A number of devolved policy areas such as fisheries and farming are in actual fact Europeanised in the sense that the major decisions are taken at an EU level. Taking the Common Fisheries Policy as an example, Marine Scotland would take sole responsibility for the management of fish stocks in Scottish territorial waters, with its operations under more direct scrutiny from the Scottish parliament as a result.
Brexit therefore actually enhances some of the powers and competencies of the Scottish parliament, something that those who back devolution over independence may well take into consideration. Having said that, there are questions for the Scottish government and Scottish parliament regarding the oversight and scrutiny of these policy areas in future.
Secondly, if Scotland was to vote for independence and was able to remain a member state of the EU, it would share its land border with a non-member. The last independence referendum campaign threw up a number of difficult questions about a shared currency and cross-border trade that would become even more tricky to answer in a post-Brexit contest.
The mechanics of the possible relationship between an independent Scotland and the rest of the UK are therefore significantly altered to what they were in 2014. This requires a rethink from the Scottish government and the wider pro-independence movement on what shape and form Scottish independence ought to take.
The Quebec precedent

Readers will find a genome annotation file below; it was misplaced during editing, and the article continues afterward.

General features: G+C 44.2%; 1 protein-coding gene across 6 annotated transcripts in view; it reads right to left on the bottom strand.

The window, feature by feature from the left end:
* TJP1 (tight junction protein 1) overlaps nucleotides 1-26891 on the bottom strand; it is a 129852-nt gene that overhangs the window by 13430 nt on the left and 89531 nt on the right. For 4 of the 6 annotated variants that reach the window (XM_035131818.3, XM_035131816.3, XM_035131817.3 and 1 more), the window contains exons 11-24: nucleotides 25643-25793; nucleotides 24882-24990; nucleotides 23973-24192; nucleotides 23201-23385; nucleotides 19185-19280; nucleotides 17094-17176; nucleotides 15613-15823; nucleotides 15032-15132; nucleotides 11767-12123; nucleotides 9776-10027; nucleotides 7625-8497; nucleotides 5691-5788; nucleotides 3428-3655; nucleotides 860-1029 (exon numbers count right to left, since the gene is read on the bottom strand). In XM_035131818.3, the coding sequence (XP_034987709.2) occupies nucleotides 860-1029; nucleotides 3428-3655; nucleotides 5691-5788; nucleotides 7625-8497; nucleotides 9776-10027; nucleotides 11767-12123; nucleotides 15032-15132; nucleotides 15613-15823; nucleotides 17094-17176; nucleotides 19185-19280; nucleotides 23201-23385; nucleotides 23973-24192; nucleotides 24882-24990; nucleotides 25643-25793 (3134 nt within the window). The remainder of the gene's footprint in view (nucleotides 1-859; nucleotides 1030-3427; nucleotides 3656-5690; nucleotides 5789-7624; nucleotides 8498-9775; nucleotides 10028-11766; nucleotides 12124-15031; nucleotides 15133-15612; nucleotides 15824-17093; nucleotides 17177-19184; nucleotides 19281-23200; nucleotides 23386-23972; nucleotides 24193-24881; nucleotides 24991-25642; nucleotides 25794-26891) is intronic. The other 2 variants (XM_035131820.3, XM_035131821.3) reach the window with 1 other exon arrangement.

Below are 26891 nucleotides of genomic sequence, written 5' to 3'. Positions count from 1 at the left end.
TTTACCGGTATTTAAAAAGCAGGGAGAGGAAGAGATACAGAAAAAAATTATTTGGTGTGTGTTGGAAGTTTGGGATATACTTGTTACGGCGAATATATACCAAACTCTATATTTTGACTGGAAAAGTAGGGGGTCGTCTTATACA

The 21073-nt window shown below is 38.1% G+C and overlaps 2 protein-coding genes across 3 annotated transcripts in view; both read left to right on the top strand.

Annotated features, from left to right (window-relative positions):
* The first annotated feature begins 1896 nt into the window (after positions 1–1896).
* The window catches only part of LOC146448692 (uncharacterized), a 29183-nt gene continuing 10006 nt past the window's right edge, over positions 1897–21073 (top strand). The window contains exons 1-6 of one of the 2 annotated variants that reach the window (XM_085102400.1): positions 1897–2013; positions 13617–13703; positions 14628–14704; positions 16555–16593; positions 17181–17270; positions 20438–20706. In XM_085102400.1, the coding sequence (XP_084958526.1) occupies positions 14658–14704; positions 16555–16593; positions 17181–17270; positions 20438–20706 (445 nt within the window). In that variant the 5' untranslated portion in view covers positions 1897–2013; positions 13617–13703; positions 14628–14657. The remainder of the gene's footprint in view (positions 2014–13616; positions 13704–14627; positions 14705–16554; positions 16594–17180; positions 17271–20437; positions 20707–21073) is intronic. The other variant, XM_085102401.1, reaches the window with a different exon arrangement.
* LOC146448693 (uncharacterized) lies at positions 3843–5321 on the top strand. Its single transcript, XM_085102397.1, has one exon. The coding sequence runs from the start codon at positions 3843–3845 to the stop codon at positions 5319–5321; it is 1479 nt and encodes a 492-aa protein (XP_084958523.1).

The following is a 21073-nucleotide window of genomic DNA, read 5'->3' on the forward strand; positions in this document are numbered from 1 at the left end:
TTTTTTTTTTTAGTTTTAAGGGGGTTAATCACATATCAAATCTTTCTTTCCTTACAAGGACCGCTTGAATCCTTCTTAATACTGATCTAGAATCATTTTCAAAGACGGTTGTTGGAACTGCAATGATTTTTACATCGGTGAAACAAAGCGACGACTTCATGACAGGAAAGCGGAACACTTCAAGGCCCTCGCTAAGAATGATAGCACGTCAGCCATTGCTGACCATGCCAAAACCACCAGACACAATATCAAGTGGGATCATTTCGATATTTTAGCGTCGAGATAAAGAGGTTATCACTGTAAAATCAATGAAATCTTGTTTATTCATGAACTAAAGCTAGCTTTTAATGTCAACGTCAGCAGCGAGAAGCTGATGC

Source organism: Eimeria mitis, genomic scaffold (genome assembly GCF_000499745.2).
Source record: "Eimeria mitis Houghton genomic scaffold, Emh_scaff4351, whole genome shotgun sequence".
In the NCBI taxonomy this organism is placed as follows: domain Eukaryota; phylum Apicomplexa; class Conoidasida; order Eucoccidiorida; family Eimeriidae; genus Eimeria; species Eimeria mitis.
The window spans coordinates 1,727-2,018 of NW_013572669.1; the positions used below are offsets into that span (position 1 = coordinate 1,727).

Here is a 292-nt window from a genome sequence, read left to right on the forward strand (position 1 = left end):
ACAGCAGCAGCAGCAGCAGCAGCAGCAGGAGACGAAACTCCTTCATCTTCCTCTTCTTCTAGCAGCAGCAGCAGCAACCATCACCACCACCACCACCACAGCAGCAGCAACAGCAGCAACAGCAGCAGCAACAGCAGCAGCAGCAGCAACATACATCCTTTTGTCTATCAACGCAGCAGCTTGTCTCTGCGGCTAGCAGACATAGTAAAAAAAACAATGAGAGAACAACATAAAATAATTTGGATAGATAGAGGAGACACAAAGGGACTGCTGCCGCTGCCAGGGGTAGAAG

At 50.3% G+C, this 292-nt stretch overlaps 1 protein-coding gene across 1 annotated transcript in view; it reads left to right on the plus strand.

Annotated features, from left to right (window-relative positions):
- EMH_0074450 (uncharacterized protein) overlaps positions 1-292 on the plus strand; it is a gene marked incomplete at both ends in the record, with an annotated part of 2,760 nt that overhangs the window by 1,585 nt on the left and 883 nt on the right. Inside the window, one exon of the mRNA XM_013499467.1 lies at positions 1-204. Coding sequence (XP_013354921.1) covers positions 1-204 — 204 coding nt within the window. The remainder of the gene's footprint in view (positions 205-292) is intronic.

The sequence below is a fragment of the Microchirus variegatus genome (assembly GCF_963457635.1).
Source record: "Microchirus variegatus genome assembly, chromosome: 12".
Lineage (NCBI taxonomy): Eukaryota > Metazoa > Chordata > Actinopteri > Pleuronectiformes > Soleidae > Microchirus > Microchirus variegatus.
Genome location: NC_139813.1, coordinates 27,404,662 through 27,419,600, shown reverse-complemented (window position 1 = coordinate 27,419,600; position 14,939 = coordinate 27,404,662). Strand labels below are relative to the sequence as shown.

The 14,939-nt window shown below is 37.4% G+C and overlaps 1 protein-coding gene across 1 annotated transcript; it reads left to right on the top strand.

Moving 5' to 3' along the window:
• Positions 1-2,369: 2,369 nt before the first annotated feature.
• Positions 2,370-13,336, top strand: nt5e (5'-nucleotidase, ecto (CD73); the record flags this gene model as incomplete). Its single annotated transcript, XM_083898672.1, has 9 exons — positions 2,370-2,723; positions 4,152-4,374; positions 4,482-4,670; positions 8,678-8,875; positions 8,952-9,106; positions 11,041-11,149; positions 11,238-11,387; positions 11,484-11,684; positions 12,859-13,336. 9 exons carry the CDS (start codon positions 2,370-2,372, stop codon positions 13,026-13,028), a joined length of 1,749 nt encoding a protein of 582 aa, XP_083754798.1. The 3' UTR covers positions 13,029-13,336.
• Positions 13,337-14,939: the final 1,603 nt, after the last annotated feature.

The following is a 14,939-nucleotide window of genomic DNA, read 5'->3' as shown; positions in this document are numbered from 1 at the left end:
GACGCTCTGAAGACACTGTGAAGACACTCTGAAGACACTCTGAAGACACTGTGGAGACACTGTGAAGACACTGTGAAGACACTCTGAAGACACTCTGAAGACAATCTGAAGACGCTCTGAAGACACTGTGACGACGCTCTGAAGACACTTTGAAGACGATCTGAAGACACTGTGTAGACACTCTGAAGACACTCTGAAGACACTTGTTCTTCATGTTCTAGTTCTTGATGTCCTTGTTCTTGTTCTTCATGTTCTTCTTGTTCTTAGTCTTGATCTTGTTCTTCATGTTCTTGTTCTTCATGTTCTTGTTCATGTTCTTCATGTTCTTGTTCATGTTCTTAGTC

The third and probably most crucial reason for holding off from the point of view of the SNP is that there is little evidence to suggest that support for independence would receive a significant boost as a result of Brexit. The SNP's leadership is keen to avoid Scotland "doing a Quebec" where a second referendum on independence took place and was defeated, and over 20 years later the prospects of it holding another are all but dead.
The fiscal and economic conditions that an independent Scotland would be subjected to are significantly worse than they were in 2014, with the North Sea struggling due to the low price of oil. This would leave Scotland with an estimated fiscal deficit of £11.9bn (7.8% of GDP) compared to the UK's fiscal deficit of £59.8bn (3.3% of GDP). It is also unclear how important Scottish voters feel membership of the EU is and whether or not it is more important than economic risk - one of the most important factors that led to a No vote.
The SNP leadership is acutely aware of all this and has informally stated that support for independence would have to consistently remain at about 60% to warrant a second referendum. This has given them a get-out clause of sorts from their "material change in circumstances" policy.
It means the party has a strategic dilemma. Does it give Yes supporters what they want or does it play a longer game? Former leader Alex Salmond has already been talking up the prospect of a vote before the UK's final withdrawal from the EU in the coming few years.
It remains to be seen whether Sturgeon takes the same tack, however. Many in the pro-independence movement will want a referendum on the basis of democratic principle, but the smart money will be on the SNP's leadership remaining cautious. If they can keep their supporters at bay, I'd expect them only to make a move when they can be absolutely sure they can win this time around.